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French Farm
GreenwichCT FrenchFarm.jpg
French Farm is located in Connecticut
French Farm
Location in Connecticut
French Farm is located in the United States
French Farm
Location in the United States
Location Lake and Round Hill Rds., Greenwich, Connecticut
Area 35 acres (14 ha)
Built 1906 (1906)
Architect Magonigle, Henry van Buren
NRHP reference No. 75001918
Added to NRHP April 3, 1975

The French Farm is a historic summer estate at the junction of Lake and Round Hill Roads in Greenwich, Connecticut. Developed in the early 1900s, it is a rare surviving estate from the period in which its size and major landscaping elements are preserved. Its major structures (main house and farm outbuildings) were designed by Henry Van Buren Magonigle, a protege of Calvert Vaux. The estate was listed on the National Register of Historic Places in 1975.

Description and history

French Farm is located in a suburban residential setting of geographically central Greenwich, occupying a large parcel bounded on the east by Lake Avenue and the west by Round Hill Road, with the two meeting at its southern tip. Originally 35 acres (14 ha) in size, the property has been reduced by subsequent development, but the main house retains the landscaping in its immediate surroundings. The main house is a large 2-1/2 story frame structure, with a projecting Greek temple portico at its center, and flanking wings giving it a total width of 160 feet (49 m). Although the property boundaries are lined with trees, an open grassy area affords fine views to the house's east-facing front.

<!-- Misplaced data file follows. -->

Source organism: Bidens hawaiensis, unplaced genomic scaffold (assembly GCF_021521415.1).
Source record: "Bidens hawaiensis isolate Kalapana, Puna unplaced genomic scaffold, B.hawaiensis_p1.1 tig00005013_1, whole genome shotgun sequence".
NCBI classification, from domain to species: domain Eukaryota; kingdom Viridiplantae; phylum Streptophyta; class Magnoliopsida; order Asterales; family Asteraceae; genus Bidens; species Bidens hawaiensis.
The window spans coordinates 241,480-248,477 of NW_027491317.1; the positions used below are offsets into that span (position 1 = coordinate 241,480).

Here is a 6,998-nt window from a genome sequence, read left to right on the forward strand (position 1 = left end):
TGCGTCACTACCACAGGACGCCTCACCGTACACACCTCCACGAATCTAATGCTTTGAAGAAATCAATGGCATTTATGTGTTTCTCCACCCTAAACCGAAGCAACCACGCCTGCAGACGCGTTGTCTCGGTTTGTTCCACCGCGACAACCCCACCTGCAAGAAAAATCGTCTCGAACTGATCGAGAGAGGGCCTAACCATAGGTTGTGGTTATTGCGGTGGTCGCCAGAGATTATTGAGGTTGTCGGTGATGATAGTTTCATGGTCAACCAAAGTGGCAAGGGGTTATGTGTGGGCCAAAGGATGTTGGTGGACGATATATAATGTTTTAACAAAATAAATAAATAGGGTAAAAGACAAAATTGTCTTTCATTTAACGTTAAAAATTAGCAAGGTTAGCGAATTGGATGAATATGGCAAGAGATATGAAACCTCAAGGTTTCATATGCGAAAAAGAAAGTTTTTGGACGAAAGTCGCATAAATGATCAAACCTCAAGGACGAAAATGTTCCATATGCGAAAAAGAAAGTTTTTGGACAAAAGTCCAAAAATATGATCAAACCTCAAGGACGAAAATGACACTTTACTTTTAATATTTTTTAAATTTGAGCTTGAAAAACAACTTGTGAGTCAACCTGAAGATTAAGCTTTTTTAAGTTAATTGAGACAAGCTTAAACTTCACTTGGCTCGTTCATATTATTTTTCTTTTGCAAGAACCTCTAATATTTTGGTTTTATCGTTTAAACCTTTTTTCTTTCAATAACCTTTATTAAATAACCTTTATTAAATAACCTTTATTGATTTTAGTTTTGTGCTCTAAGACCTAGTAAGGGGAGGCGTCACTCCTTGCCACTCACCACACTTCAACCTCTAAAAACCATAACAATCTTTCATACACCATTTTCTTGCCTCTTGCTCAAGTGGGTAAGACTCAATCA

The estate was designed by Henry Van Buren Magonigle, a protege of Calvert Vaux who also worked in the offices of McKim, Mead & White. The house was built in 1906 for H.W. Lanier. Lanier sold the property to John French the following year, and French retained Magonigle to design the estate's outbuildings in 1911. The estate represents a well-executed country landscape as espoused by Vaux and Frederick Law Olmsted, and is now of a size and scale that was once common but is now relatively rare in southwestern Connecticut.

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